I have been very lucky this year. I got the key to my first plot in April. By July I was absolutely hooked and every spare inch was under cultivation. The plot next to me had been through a succession of holders, each one coming and spending a day there before abandoning it for weeks and finally giving up. The last attempt had been by a guy in June who came, rotovated half the plot and then was never seen again. Happily, I’d seen this coming and had put my name down back in May to take over should the plot holder fail once more. And in August my patience was rewarded. The plot next door was mine! Unfortunately, so were over three months worth of weeds up to my shoulders and all going to seed…
Waiting for the taller stuff to break down took a few weeks and I went around the edges pulling out grass and such so it couldn’t spread across to my first plot. I took down the boundary fence in the middle and started to integrate the two plots.
It actually didn’t take too long for things to start dying back nicely. The ground was still very uneven but to level it would have meant having to dig through all those weeds and I still didn’t have the time or the energy. Back over the weed fabric went.
My next stroke of luck came when a house at the end of my road was being gutted. A skip full of bricks there for the taking! I hauled 6 car loads of bricks, springs protesting over every speed bump, down to the plot and started marking out key hole beds in the same pattern as I had on the first half of my plot.
Many many barrows of wood chippings also got carted onto the plot to lay down a central path between the two plots and a bigger work space at the end. After that I was rather exhausted so sat back and waited for time to do its work and for the remaining weeds to die off. I was also lucky enough to score a greenhouse from a fellow allotment holder who was giving up his plot and by dint of the usual trading of favours between plot holders got it moved across to mine fairly easily.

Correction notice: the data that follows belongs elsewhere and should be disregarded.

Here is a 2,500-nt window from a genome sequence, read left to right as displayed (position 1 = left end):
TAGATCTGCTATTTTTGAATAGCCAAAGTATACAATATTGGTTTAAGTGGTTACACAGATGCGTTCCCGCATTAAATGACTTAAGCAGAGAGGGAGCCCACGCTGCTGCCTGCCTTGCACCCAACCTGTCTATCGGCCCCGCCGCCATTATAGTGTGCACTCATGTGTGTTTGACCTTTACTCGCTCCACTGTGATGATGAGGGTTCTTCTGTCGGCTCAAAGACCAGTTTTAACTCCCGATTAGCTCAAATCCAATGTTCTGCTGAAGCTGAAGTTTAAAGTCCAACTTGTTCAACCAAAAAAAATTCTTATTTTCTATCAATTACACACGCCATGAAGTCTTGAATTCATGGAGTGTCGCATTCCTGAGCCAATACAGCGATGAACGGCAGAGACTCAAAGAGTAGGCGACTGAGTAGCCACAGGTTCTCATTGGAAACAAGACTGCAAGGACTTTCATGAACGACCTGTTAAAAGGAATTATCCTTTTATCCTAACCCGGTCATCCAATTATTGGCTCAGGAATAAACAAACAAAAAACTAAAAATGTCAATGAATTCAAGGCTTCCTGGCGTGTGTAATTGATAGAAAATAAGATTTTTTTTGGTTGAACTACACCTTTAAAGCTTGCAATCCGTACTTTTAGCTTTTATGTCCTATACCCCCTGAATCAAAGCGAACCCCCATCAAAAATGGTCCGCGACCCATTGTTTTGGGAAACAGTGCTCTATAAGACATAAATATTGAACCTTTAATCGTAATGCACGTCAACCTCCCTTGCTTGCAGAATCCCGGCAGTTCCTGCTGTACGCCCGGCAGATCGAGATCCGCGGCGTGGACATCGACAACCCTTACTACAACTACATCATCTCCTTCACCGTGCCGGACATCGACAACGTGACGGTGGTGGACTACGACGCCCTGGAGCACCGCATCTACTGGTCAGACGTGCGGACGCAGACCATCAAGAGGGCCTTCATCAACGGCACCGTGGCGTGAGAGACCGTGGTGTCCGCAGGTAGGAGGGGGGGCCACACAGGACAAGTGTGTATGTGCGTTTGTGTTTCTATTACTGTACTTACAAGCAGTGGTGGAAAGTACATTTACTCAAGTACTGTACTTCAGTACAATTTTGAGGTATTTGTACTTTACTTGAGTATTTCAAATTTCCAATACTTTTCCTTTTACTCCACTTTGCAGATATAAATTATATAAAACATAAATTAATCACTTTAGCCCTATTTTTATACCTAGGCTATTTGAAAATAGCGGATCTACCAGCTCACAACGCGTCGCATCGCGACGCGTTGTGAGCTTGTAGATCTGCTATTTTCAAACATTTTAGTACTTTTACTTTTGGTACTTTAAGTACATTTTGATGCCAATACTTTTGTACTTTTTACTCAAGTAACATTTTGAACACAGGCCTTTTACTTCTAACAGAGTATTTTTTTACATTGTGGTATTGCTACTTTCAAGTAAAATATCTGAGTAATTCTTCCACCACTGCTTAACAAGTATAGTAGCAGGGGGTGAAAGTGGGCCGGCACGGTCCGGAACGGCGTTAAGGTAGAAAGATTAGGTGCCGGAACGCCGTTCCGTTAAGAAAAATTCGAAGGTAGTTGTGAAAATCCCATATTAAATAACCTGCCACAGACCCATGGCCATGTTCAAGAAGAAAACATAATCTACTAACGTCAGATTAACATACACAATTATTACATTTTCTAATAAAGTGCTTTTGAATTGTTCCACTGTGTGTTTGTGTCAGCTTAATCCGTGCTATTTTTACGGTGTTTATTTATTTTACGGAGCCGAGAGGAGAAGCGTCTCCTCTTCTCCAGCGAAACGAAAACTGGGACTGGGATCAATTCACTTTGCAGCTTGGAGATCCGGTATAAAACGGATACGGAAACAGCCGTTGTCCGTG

By now only the docks were surviving and ten tonnes of manure had been delivered to the car park, free for the taking. I’m embracing a no dig approach on my plot as all the research seems to conclude it really is a better way to garden. So 14 barrows full of muck were duly carted in and spread thickly over the new beds. (Thanks, Mum!)
Then the trusty weed suppressant was folded back over the top and there it will all sit happily until spring when I will cut away the fabric and, hopefully, reveal lovely beds ready to grow! This has been one of the major jobs to get this half of the plot up and running and I’ve tried to strike a hapy medium between the necessary back breaking work and sitting back to let time do its work for me. Fingers crossed it’ll all pay off come the new growing season because I’ve got big plans for my little empire next year!